Greenfield Leveled Readers - What's the Difference Between the Series?
Greenfield (青田教育中心) is a Hong-Kong-based publisher of popular leveled reader sets. They produce and publish a lot of other educational resources, but are most well-known for their leveled readers.
They feature short 8-page "micro stories" that uses intentional repetition and relatable topics to help young readers build literacy skills in Chinese. These stories are organized into "levels", which increase in "difficulty".
Currently, Greenfield offers three different series of leveled readers:
- I Can Read 我自己會讀 series (available in both traditional & simplified Chinese)
- I Love Reading 我愛讀 series (available in both traditional & simplified Chinese)
- Magic Box 魔術盒 series (in traditional Chinese only)
The biggest question I often get is... what is the difference between the three series? Is one series harder than the other? Are they meant to be used sequentially?
Generally speaking... they're all fairly even in "range of difficulty" across their sets. There is some differences with the biggest sets hitting slightly higher difficulty, but they feel minor to me. It is more "different" vocab than "harder" vocab.
So if you already have I Can Read 我自己會讀 series (the most common one people already have), I don't think it's necessary to get another set unless your child really enjoys this 8-page format, and want different kinds of content to practice independent reading with.
Here's a quick breakdown of how the different sets compare:
👉 I Love Reading 我愛讀 series: This is the smallest set, with only 3 levels. It is more animal-centric, so if that's something that interests your kid, this may be a good option. It features the same animal every 3 books (so there's always a "trio" of books that feature the same animal).
That familiarity is nice for some kids. This set also comes with workbook and flashcards, if you like those.
👉 I Can Read 我自己會讀 series: This is the biggest set, with 8 levels total. This is the set that most people have, and is the one that is most written about in the Chinese blogosphere and social media groups. It’s probably the set with the highest "difficulty" simply because it has more books, but again, I feel like it's minor.
The stories in this set are generally more people-centric. So the protagonists are mostly children/people. In the "middle" levels (levels 2-5), it features a recurring cast of siblings, whom many kids grow to love.
This set also comes with workbooks and flashcards.
👉 Magic Box 魔術盒 series: This set is interesting because it was first an English reader, that was then translated into Chinese. So you’ll find the stories, themes, and even the illustrations, will feel more "western". One drawback to it being a translated set, is that I sometimes see Chinese characters that may not be as common in Chinese children’s book.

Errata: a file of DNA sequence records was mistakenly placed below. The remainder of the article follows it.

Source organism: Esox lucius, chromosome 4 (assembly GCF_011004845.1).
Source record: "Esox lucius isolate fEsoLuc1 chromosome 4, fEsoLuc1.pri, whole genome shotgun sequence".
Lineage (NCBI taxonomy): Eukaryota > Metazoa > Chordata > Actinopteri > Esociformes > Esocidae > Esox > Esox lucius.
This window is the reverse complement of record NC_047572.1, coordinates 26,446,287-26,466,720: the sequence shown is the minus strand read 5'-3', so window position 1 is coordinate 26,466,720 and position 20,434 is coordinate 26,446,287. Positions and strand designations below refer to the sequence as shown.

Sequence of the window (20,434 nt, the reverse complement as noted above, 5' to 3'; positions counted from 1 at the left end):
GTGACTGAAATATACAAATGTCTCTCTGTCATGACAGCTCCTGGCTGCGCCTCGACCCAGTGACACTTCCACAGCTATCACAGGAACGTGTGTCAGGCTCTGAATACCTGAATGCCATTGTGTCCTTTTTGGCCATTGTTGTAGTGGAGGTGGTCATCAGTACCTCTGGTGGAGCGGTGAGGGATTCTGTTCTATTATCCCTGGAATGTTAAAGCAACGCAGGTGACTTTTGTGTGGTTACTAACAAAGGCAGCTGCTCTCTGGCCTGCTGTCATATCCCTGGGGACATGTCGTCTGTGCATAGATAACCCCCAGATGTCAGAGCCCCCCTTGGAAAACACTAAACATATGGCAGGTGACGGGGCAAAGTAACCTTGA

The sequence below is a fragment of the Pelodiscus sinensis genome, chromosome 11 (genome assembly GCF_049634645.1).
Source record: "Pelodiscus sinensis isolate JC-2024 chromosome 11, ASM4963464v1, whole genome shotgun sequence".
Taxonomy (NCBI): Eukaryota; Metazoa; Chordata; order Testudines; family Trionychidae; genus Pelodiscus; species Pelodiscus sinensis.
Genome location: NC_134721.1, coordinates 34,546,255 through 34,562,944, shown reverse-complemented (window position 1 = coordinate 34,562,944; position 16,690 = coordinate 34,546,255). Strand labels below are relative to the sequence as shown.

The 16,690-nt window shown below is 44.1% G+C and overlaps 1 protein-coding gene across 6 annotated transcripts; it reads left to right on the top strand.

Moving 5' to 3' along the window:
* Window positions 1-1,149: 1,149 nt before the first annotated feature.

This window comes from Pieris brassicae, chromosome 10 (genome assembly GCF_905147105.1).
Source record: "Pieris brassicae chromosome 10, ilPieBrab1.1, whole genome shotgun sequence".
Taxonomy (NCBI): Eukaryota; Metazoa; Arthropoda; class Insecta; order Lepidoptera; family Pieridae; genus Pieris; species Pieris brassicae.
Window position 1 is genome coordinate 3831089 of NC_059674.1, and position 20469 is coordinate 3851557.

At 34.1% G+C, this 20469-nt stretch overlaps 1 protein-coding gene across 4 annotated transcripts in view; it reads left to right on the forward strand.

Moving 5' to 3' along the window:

The set features stories across a wide range of topics, from vehicles to animals to plants, etc. This one doesn’t have workbooks or flashcards, so it’s cheaper per set, making it a good option for those who don’t care for workbooks and flashcards.
Every child is different, but for some reason, my 4yo kid really liked this set because of the topics (as of this writing anyway — kids are fickle 😛).
All three series have CDs with Cantonese and Mandarin audio.
How do these leveled readers compare with other popular readers like Sagebooks?
I don’t think any of the sets are designed to replace, or necessarily be used after with Sagebooks. They’re just… a different option.
Based on personal experience (and remember — every family is different!), I recommend trying to start Greenfield once your child knows about 200 characters (so approximately level 2 Sage).
I started using Greenfield again when we were in level 5 Sage, and kinda wish we started sooner. The main reason being, Greenfield booklets are actually stories (albeit very short simple ones), and they're coherent.
We’re doing Sage as well. But... while the sentences in Sage are generally grammatically correct, they're kinda incoherent across pages, making it not that interesting for the child.
As an adult, I used to think these Greenfield books were SO repetitive and boring, but I now realize how intentionally designed they were. There’s something about this short Greenfield booklet format that is very satisfying for a child to read because they use repetition to reinforce both vocabulary AND sentence structure (most people forget about this latter thing).
It's always such a confidence booster for my child to "finish a book".
All in all, these 8-page micro booklets have been a good tool in our family to transition into independent reading. You can see how we use these booklets in action in this Instagram Highlight.